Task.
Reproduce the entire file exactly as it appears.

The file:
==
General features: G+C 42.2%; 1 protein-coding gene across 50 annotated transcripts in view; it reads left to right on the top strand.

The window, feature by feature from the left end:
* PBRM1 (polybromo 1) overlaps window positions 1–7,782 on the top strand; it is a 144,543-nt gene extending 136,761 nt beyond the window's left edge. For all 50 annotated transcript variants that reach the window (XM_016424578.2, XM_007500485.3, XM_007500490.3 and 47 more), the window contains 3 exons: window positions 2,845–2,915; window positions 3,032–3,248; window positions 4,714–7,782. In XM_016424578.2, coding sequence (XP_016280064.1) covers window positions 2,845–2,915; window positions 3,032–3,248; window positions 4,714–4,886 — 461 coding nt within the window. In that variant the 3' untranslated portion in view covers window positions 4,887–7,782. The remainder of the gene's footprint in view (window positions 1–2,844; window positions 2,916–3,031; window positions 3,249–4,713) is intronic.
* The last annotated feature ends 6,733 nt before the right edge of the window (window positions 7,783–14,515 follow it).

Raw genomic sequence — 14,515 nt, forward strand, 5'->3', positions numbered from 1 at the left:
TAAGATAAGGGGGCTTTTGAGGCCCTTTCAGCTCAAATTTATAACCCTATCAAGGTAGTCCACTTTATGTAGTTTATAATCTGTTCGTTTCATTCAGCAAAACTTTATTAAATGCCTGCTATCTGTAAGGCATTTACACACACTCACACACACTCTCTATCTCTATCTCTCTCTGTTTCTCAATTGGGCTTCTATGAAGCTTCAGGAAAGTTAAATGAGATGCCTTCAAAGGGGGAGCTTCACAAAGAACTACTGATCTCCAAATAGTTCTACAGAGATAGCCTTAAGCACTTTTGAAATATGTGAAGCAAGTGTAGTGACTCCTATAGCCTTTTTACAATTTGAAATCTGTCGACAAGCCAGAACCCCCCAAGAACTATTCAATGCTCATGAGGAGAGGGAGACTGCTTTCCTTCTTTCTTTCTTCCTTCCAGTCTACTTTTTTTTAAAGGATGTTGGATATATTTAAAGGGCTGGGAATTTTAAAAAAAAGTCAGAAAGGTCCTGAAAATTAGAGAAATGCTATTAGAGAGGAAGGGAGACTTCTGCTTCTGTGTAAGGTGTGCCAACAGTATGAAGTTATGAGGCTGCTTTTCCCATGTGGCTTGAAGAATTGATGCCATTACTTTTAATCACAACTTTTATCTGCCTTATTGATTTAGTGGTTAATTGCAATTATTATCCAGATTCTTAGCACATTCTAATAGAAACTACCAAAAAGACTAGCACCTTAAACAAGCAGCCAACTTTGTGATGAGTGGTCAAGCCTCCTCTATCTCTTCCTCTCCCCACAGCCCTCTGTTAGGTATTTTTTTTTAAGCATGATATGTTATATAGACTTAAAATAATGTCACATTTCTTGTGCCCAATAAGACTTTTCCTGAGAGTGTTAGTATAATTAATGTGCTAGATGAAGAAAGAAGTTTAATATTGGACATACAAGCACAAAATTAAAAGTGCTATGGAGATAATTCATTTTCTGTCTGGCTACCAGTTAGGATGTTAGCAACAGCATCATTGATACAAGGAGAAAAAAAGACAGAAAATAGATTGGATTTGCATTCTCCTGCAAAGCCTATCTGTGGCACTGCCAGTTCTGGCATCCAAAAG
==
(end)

General features: G+C 42.2%; 1 protein-coding gene across 50 annotated transcripts in view; it reads left to right on the top strand.

The window, feature by feature from the left end:
* PBRM1 (polybromo 1) overlaps window positions 1–7,782 on the top strand; it is a 144,543-nt gene extending 136,761 nt beyond the window's left edge. For all 50 annotated transcript variants that reach the window (XM_016424578.2, XM_007500485.3, XM_007500490.3 and 47 more), the window contains 3 exons: window positions 2,845–2,915; window positions 3,032–3,248; window positions 4,714–7,782. In XM_016424578.2, coding sequence (XP_016280064.1) covers window positions 2,845–2,915; window positions 3,032–3,248; window positions 4,714–4,886 — 461 coding nt within the window. In that variant the 3' untranslated portion in view covers window positions 4,887–7,782. The remainder of the gene's footprint in view (window positions 1–2,844; window positions 2,916–3,031; window positions 3,249–4,713) is intronic.
* The last annotated feature ends 6,733 nt before the right edge of the window (window positions 7,783–14,515 follow it).

Raw genomic sequence — 14,515 nt, forward strand, 5'->3', positions numbered from 1 at the left:
TAAGATAAGGGGGCTTTTGAGGCCCTTTCAGCTCAAATTTATAACCCTATCAAGGTAGTCCACTTTATGTAGTTTATAATCTGTTCGTTTCATTCAGCAAAACTTTATTAAATGCCTGCTATCTGTAAGGCATTTACACACACTCACACACACTCTCTATCTCTATCTCTCTCTGTTTCTCAATTGGGCTTCTATGAAGCTTCAGGAAAGTTAAATGAGATGCCTTCAAAGGGGGAGCTTCACAAAGAACTACTGATCTCCAAATAGTTCTACAGAGATAGCCTTAAGCACTTTTGAAATATGTGAAGCAAGTGTAGTGACTCCTATAGCCTTTTTACAATTTGAAATCTGTCGACAAGCCAGAACCCCCCAAGAACTATTCAATGCTCATGAGGAGAGGGAGACTGCTTTCCTTCTTTCTTTCTTCCTTCCAGTCTACTTTTTTTTAAAGGATGTTGGATATATTTAAAGGGCTGGGAATTTTAAAAAAAAGTCAGAAAGGTCCTGAAAATTAGAGAAATGCTATTAGAGAGGAAGGGAGACTTCTGCTTCTGTGTAAGGTGTGCCAACAGTATGAAGTTATGAGGCTGCTTTTCCCATGTGGCTTGAAGAATTGATGCCATTACTTTTAATCACAACTTTTATCTGCCTTATTGATTTAGTGGTTAATTGCAATTATTATCCAGATTCTTAGCACATTCTAATAGAAACTACCAAAAAGACTAGCACCTTAAACAAGCAGCCAACTTTGTGATGAGTGGTCAAGCCTCCTCTATCTCTTCCTCTCCCCACAGCCCTCTGTTAGGTATTTTTTTTTAAGCATGATATGTTATATAGACTTAAAATAATGTCACATTTCTTGTGCCCAATAAGACTTTTCCTGAGAGTGTTAGTATAATTAATGTGCTAGATGAAGAAAGAAGTTTAATATTGGACATACAAGCACAAAATTAAAAGTGCTATGGAGATAATTCATTTTCTGTCTGGCTACCAGTTAGGATGTTAGCAACAGCATCATTGATACAAGGAGAAAAAAAGACAGAAAATAGATTGGATTTGCATTCTCCTGCAAAGCCTATCTGTGGCACTGCCAGTTCTGGCATCCAAAAG